It’s National Cyber Security Awareness Month: What Are Your Resolutions?
In case you hadn’t heard yet – for 10 years now October has been declared the National Cyber Security Awareness Month (NCSAM) by the National Cyber Security Alliance. An initiative designed to promote awareness of security issues, and educate people on how to mitigate or combat these issues.
In the spirit of NCSAM – we’ve put together a few tips and general advice for you to chew on. Hopefully at least some of you will take some steps today to improve your security habits.
1. Understand that security is a shared responsibility.
It often goes unsaid – and there are two ways to really think about this. The main concept that you need to keep in mind however, is that your security system is only as strong as your weakest link.
No matter how good your security policies are, this becomes meaningless if you (or someone else) is allowed to be lax about their security protections e.g. using weak / no passwords, not using encryption for sensitive data, not taking proper precautions to secure your work station etc.
There are two common types of thinking regarding security responsibility.
- You are the weak link, and think this is ok “because that’s a job for the IT / security people”. The reality is that you are putting others at risk through you poor security behavior, and this thinking is almost always the cause of over-arching and overly-strict security policy changes from top management.
- You are a strong link, surrounded by weak links that you know about. Meaning you’ve done your part, so anything else that happens is “someone else’s fault” – except when you put your company at risk because you didn’t bother to educate or report the issue.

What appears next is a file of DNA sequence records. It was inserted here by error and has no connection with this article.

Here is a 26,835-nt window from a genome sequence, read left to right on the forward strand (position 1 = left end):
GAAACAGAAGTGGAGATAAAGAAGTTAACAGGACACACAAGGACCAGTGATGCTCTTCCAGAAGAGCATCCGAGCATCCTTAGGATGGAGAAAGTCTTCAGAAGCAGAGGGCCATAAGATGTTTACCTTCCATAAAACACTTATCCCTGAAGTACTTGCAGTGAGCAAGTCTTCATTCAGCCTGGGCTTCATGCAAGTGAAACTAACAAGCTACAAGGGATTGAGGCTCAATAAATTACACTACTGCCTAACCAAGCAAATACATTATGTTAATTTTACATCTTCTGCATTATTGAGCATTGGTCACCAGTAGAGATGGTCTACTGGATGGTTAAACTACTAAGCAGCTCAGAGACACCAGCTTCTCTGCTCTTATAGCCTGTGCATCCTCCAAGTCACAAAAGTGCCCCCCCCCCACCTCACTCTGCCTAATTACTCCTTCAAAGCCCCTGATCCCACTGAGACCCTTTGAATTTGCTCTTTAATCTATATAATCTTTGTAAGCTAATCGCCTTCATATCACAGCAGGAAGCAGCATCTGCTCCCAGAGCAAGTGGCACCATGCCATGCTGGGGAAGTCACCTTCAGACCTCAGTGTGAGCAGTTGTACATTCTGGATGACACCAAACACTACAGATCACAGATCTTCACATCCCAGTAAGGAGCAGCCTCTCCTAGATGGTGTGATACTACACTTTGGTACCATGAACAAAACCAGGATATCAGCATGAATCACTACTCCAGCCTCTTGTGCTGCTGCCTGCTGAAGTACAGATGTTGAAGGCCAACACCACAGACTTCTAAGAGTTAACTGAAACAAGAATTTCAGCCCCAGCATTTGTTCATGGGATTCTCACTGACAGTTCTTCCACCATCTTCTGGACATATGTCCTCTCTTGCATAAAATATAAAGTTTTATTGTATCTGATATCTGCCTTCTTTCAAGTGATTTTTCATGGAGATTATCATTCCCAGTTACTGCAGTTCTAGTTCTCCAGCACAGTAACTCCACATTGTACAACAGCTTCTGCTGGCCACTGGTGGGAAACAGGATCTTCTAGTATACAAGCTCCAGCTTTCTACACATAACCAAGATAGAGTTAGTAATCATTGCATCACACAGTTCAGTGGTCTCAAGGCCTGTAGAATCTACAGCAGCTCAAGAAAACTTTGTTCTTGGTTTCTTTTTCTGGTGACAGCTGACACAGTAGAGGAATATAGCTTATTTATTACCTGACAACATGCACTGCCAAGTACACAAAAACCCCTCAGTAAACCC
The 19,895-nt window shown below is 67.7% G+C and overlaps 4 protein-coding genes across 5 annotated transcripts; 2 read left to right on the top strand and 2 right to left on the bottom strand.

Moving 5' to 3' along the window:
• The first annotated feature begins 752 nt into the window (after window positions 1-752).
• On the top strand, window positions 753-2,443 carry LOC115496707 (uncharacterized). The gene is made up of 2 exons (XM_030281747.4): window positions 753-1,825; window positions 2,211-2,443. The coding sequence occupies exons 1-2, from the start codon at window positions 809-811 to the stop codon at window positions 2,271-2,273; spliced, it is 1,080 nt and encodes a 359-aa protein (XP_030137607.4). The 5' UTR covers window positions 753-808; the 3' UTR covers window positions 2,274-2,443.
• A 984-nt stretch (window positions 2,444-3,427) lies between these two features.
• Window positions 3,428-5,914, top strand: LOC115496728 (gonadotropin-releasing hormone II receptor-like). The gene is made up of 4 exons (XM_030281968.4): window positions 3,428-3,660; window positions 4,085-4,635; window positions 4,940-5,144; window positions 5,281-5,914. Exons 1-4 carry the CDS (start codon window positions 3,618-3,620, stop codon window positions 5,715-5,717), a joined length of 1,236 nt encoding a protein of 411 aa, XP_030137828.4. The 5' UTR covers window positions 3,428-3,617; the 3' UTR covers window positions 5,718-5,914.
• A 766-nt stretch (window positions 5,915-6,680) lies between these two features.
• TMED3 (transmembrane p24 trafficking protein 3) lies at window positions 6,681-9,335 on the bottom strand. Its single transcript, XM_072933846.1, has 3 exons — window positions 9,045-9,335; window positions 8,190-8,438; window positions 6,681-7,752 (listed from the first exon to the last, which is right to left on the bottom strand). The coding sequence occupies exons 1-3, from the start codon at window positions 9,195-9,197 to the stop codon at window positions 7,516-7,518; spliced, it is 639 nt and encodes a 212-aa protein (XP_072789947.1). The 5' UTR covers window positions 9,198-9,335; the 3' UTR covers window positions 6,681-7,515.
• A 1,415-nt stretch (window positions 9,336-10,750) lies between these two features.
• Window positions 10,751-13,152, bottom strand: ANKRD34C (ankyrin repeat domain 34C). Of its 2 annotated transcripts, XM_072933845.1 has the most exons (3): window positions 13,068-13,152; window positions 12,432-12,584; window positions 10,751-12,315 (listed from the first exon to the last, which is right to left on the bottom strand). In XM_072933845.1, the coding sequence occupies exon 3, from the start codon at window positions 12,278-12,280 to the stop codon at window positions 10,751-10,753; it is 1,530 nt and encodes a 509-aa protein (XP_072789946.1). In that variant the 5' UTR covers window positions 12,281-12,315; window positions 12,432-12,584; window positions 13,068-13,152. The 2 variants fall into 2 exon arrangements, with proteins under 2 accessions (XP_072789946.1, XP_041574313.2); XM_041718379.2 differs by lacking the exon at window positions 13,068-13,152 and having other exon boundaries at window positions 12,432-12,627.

The above points may sound harsh, and they certainly are more cumbersome than simply avoiding the issue. You can also imagine the frustration of coming across this exact same type of thinking time and time again when there is yet another security issue to fix.
2. Check your computer for malware – right now!
When was the last time you ran a malware scan? Most people focus on using antivirus (which is great) – but new malware also crops up all the time, and your automated filters don’t always catch them.
If you don’t have a malware scanner installed right now, you can easily get one for free using your favorite search engine. THIS ALSO GOES FOR YOUR MOBILE DEVICE – tablets and smartphones are just as vulnerable to malware as desktops, and often even more so because many people don’t think about it.
3. Go ahead and change your passwords right now.
If you’ve been using the same password for over a year – it doesn’t hurt to change them, and does a lot for improving your security. Just keep a few things in mind:
- Use a different password for each service you use – this way if one gets cracked, your other services won’t be affected. If you have difficulty remembering multiple passwords, you should get yourself a “password manager app”.
- Use a complex password that you can remember (yes that does sound like a contradiction in terms) – here is a basic password guide from Microsoft, which also has a tool to test your password strength.
4. Stop using WEP for your wireless security. Change it to WPA or WPA2.
WEP is broken. 100% done. It would take me less than a minute (with my eyes closed) to hack into your wireless network if you’re only using WEP security.
Seriously it is that bad – and it only takes 2 minutes to change this option on your router. Do it – now!
Here is a video from Sophos that also dispels some common myths about wireless security. Both home and business users would do well to check it out – especially if you use “network name hiding” and / or MAC address filtering.
Be aware and stay safe!